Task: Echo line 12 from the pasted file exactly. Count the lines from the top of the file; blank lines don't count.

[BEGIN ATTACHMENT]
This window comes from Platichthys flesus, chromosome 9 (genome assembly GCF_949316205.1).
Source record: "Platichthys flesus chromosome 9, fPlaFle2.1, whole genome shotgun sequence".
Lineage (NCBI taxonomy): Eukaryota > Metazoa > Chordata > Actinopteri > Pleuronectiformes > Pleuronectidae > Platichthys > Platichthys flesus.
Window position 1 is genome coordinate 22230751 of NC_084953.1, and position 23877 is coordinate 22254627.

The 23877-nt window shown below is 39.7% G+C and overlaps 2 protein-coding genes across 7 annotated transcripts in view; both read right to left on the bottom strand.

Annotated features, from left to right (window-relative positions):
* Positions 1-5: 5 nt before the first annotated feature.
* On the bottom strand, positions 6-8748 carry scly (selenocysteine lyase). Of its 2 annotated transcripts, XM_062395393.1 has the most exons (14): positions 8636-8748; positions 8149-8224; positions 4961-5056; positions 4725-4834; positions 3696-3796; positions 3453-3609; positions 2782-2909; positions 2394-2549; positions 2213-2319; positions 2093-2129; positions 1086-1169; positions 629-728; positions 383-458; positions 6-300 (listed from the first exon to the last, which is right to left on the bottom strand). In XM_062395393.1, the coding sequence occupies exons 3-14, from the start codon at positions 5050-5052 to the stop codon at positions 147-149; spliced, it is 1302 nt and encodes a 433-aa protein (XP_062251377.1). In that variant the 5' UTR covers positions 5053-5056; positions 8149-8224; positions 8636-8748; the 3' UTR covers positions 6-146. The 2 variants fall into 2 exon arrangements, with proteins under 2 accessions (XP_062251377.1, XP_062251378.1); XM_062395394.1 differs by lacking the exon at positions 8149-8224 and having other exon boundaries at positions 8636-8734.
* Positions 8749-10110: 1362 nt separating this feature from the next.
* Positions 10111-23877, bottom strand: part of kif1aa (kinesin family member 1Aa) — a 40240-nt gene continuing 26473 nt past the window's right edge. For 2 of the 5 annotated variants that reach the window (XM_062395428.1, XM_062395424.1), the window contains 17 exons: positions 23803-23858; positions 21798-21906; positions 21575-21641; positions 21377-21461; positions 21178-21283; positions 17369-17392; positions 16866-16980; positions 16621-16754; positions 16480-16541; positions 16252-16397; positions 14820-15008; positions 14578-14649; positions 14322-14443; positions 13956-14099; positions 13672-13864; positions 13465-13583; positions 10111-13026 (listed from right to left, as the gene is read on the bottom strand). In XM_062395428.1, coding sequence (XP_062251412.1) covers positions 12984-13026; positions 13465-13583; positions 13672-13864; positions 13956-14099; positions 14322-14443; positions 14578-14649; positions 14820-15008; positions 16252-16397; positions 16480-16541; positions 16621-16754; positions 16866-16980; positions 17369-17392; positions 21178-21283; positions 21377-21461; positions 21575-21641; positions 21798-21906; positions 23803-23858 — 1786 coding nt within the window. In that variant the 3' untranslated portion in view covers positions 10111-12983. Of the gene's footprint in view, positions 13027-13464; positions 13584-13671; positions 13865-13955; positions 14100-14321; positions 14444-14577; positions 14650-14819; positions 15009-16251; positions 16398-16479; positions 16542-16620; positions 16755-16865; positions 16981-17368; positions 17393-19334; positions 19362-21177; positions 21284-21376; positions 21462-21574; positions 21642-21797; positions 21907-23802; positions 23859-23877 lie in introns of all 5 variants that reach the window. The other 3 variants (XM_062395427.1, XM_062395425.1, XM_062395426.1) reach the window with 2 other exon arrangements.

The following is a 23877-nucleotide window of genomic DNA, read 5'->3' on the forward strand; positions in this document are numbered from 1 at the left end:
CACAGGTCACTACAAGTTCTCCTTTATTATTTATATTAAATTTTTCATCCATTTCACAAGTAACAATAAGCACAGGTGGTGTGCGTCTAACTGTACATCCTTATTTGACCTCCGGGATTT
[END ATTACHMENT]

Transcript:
CACAGGTCACTACAAGTTCTCCTTTATTATTTATATTAAATTTTTCATCCATTTCACAAGTAACAATAAGCACAGGTGGTGTGCGTCTAACTGTACATCCTTATTTGACCTCCGGGATTT